This only happens by invitation. The first Sunday we could not meet in Ivy buildings, I gave a call online to become a disciple of Christ and said on line that I was willing to ‘ordain’ all who follow him to be the leader of ‘the church that meets in your house’ (Romans 16:5, Col 4:15) and if you will invite us into that church we would like to help equip you to grow and lead that church. I invited people to anoint each other and their doorposts with oil as they were commissioned. I said get in touch and tell us the name of your church. We planted so many new churches that day we quickly lost count! 

Now our posture is not, ‘we’re putting on church for you to come to.’ Rather it’s, “Will you invite us into the church that meets in your house?”

The mindset shift makes a huge difference when we break bread, pray and worship. But I know it raises questions too.

ISN’T IT IMPERSONAL?

Well it can be, if you are.

The fact is a Zoom call can feel more intimate than being part of a crowd in a room. They see us up close and face to face. They see our eyes and smile (or lack of it). They feel our energy, hear our love as we speak from our hearts not just as talking heads. People are used to screens and before long can forget they are watching one and become absorbed if we tell stories rather than just state facts – that’s how TV works.

We must create engagement; encouraging comments/ saying Hi to each other and being warmly welcomed, suggesting next steps, offering space for questions (or anticipating them as we speak) or pauses or connections with others in ‘the room.’ The revitalised engagement in Grow Groups has also been interesting to note as socially distant people are vulnerable enough to show a yearning for relationship that we are hard wired for because ‘it’s not good for us to be alone.’ Gen 2:18

But how do you go Deep

Great question! How can we help people go from the shallows of checking us out online via Facebook as they discover us through a watch party toward a deeper relationship with Christ? This seems to be the pressing question I am hearing over and over. 

Some disparaging negative voices have immediately been saying, ‘Once this is over the people who are clicking in now won’t be back in our churches on Sunday.’ Those people are right. I wouldn’t want to go to yours either. 

Others are saying “They’re not ‘real’ disciples” – the implication being ‘like us.’

Well how far back do you have to be, to be a disciple? The disciples followed Jesus for years and its arguable when any of them actually ‘became Christians.’ At Pentecost? Maybe. 

Who is a Disciple? 

Who’s closer to Jesus – someone pondering the questions of life thrown up by this present world crisis, looking online for whether Christianity might afford the begins of an answer, or someone who has been ‘in church’ for twenty years but now spends their time waiting for ‘it all to be over’ or writing cranky blogs about the efforts of others while not caring tuppence how to begin to love their neighbour in Jesus name?  

Isn’t the way people primarily deepen in relationship with Jesus now, primarily by deepening relationship with those who say he now inhabits? That’s how it has worked for me. Christ in you is the hope of glory! So how can we who say we love the Lord, now show it in ways that help people who are like sheep without a shepherd find him too?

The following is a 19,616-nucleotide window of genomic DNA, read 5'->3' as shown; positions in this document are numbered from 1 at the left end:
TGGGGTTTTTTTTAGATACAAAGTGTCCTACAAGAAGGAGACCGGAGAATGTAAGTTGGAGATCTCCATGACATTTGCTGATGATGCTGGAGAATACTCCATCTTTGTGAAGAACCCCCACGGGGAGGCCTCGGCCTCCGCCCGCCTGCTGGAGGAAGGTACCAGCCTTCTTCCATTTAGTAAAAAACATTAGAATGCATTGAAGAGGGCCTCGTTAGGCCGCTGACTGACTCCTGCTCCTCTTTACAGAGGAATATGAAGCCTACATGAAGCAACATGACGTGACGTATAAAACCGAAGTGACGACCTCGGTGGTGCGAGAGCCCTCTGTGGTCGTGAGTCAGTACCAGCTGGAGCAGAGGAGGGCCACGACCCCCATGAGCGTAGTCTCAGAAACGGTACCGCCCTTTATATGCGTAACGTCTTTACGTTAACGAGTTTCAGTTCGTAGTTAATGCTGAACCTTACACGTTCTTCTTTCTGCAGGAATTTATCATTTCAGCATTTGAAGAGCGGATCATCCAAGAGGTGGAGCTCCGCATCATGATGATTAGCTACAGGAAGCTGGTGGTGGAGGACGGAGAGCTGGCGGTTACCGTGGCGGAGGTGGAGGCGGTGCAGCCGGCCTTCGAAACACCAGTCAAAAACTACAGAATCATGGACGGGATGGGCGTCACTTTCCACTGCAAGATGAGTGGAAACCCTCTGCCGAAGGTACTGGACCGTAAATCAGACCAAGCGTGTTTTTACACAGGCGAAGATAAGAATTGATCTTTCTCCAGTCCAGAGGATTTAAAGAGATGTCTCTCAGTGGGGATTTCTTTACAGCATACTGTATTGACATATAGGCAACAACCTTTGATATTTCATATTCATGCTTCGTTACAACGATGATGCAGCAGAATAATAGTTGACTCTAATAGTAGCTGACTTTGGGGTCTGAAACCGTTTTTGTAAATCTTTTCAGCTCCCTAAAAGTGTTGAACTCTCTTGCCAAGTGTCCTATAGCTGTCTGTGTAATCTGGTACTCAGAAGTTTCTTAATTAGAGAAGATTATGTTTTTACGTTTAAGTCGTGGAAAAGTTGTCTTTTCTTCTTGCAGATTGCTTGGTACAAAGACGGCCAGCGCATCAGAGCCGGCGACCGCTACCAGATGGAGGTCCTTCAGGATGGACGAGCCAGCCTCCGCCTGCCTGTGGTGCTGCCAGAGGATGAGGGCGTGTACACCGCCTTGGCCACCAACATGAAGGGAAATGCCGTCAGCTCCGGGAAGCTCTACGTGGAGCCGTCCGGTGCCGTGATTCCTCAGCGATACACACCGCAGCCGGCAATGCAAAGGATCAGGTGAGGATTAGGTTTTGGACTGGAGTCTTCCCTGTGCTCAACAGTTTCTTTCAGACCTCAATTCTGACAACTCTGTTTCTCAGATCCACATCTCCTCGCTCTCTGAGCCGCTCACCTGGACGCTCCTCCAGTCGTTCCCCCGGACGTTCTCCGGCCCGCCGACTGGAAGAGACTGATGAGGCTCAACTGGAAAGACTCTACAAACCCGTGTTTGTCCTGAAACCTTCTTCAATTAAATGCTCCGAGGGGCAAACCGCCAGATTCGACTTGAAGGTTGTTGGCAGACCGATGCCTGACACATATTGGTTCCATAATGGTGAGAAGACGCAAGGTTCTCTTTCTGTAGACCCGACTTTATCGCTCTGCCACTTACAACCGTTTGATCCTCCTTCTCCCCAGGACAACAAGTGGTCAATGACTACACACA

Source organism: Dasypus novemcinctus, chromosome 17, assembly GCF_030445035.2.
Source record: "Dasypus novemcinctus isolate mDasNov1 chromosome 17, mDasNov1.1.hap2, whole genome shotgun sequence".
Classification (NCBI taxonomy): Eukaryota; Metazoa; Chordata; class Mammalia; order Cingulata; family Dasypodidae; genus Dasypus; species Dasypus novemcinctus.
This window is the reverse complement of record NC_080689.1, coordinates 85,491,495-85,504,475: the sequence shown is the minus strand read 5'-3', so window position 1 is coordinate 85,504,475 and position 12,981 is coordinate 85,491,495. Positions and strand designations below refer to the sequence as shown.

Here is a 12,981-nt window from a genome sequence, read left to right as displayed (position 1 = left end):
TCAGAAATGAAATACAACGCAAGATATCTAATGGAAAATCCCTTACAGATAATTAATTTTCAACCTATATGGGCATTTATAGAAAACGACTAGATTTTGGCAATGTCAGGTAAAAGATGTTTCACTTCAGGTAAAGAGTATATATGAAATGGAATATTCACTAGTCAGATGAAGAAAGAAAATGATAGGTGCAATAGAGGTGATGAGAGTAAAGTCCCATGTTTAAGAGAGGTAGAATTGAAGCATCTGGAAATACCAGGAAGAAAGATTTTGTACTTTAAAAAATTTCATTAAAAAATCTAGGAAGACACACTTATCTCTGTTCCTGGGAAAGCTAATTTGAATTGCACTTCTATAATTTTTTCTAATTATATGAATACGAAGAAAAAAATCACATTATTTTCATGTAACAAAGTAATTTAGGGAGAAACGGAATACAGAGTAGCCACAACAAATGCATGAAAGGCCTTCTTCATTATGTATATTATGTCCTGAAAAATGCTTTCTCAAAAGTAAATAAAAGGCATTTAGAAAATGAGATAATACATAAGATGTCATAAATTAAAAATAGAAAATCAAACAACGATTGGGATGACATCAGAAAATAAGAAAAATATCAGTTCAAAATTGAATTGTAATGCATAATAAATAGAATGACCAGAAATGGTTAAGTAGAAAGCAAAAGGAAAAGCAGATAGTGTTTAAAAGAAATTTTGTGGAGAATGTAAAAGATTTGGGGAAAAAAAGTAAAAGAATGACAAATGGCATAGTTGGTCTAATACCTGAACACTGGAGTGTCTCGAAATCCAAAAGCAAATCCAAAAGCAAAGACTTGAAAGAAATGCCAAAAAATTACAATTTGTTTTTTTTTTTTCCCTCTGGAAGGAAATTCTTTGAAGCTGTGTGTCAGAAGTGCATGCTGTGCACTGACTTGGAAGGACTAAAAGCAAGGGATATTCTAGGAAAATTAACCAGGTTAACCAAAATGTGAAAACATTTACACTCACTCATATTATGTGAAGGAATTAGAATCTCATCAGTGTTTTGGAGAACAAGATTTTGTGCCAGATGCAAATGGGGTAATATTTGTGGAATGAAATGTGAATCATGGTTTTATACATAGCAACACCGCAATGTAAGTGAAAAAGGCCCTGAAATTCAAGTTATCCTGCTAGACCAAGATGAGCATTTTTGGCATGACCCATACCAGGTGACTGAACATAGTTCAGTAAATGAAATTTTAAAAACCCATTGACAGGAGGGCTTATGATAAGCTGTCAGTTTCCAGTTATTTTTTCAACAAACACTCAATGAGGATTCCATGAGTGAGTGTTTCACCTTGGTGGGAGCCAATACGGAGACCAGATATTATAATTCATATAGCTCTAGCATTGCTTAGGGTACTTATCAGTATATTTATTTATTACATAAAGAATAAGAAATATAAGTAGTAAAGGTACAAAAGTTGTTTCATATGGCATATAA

Our ‘us’ just got a whole lot bigger, if we will notice, love, welcome, communicate, empathise with, be kind to, serve and include ‘them.’

ONE VERSE DISCIPLESHIP PLAN

There is a simple pattern of discipleship formation laid out in 1 Thessalonians 2:8 “We cared for you. Because we loved you so much, we were delighted to share with you not only the gospel of God but our lives as well.”

Take a closer look at that. 

This goes beyond a giving great talk or making small talk. It may start with someone pressing hearts on a Facebook stream, but will only change hearts when and if we can say and show that…

WE cared for you (personal, corporate and one to one). Why? 

We LOVED you (not a program, a passion for people) 

We SHARED with you (giving, receiving, mentoring, mutuality)

Not only the GOSPEL (life changing content) but 

Our lives as well (a life changed by that message. What that looks like for real with all the messiness and miracles). 

That is what people need, they have always needed it but perhaps now we are more willing than ever to voice it. Friendships. Perhaps this crisis won’t make us that different, it will just make clearer to everyone what we are really like. We are not just called servants but friends, and every friend of Jesus can and must be mobilised to BEfriend. You don’t need to have be a Bible expert to be a friend. Just because right now we can’t meet in person doesn’t mean we stop being God’s people. 

One practical idea because I don’t ever just want to be a theorist. While writing this a local pub chain sent me an email invitation. The pubs can’t meet as they did, so I’m invited to The Lock In’. They say, “While our pubs are closed, we’ve decided to open a virtual pub. We know many of our customers are feeling cut-off from their friends and for some a visit to the pub is the only social contact they will have in a day. The Lock Inn aims to help tackle loneliness and isolation by offering activities and entertainment to encourage interaction.”

They’ll be playing bingo, having pub quizzes etc.  

That confirmed for me something I want us to get on right away: THE IVY COFFEE SHOP. Coffee shops have closed down too. I for one miss them! We can open an online one and I can make my favourite coffe. Can we begin to build some regulars who drop into the Zoom site for a chat with their coffee? We can chat there and pray, we can point from the Ivy Coffee Shop to various other groups and get help, we can do some music nights – get creative people doing some open mic? You’d be welcome to come once we open! How do you like your coffee?